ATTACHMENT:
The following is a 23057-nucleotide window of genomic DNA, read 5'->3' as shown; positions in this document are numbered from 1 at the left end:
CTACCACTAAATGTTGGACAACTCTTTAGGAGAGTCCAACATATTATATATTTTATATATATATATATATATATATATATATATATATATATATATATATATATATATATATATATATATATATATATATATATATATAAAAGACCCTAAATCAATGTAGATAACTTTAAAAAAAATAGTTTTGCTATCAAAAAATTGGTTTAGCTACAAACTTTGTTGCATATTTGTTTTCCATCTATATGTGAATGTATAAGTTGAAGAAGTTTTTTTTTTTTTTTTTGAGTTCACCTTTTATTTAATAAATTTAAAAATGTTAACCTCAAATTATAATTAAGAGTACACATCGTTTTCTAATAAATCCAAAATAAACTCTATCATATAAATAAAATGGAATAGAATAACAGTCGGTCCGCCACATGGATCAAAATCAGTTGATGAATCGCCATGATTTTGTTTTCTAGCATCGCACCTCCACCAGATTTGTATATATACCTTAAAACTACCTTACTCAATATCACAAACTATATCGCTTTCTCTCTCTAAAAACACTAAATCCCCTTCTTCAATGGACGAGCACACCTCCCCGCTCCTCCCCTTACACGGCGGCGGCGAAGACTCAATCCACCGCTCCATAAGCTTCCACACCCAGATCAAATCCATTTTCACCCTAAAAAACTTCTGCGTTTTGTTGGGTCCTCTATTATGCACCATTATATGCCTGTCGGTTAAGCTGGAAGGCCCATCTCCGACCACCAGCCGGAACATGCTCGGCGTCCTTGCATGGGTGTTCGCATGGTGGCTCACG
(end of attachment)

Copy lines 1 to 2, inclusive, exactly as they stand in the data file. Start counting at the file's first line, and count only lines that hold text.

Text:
The following is a 23057-nucleotide window of genomic DNA, read 5'->3' as shown; positions in this document are numbered from 1 at the left end:
CTACCACTAAATGTTGGACAACTCTTTAGGAGAGTCCAACATATTATATATTTTATATATATATATATATATATATATATATATATATATATATATATATATATATATATATATATATATATATATATATATATATATAAAAGACCCTAAATCAATGTAGATAACTTTAAAAAAAATAGTTTTGCTATCAAAAAATTGGTTTAGCTACAAACTTTGTTGCATATTTGTTTTCCATCTATATGTGAATGTATAAGTTGAAGAAGTTTTTTTTTTTTTTTTTGAGTTCACCTTTTATTTAATAAATTTAAAAATGTTAACCTCAAATTATAATTAAGAGTACACATCGTTTTCTAATAAATCCAAAATAAACTCTATCATATAAATAAAATGGAATAGAATAACAGTCGGTCCGCCACATGGATCAAAATCAGTTGATGAATCGCCATGATTTTGTTTTCTAGCATCGCACCTCCACCAGATTTGTATATATACCTTAAAACTACCTTACTCAATATCACAAACTATATCGCTTTCTCTCTCTAAAAACACTAAATCCCCTTCTTCAATGGACGAGCACACCTCCCCGCTCCTCCCCTTACACGGCGGCGGCGAAGACTCAATCCACCGCTCCATAAGCTTCCACACCCAGATCAAATCCATTTTCACCCTAAAAAACTTCTGCGTTTTGTTGGGTCCTCTATTATGCACCATTATATGCCTGTCGGTTAAGCTGGAAGGCCCATCTCCGACCACCAGCCGGAACATGCTCGGCGTCCTTGCATGGGTGTTCGCATGGTGGCTCACG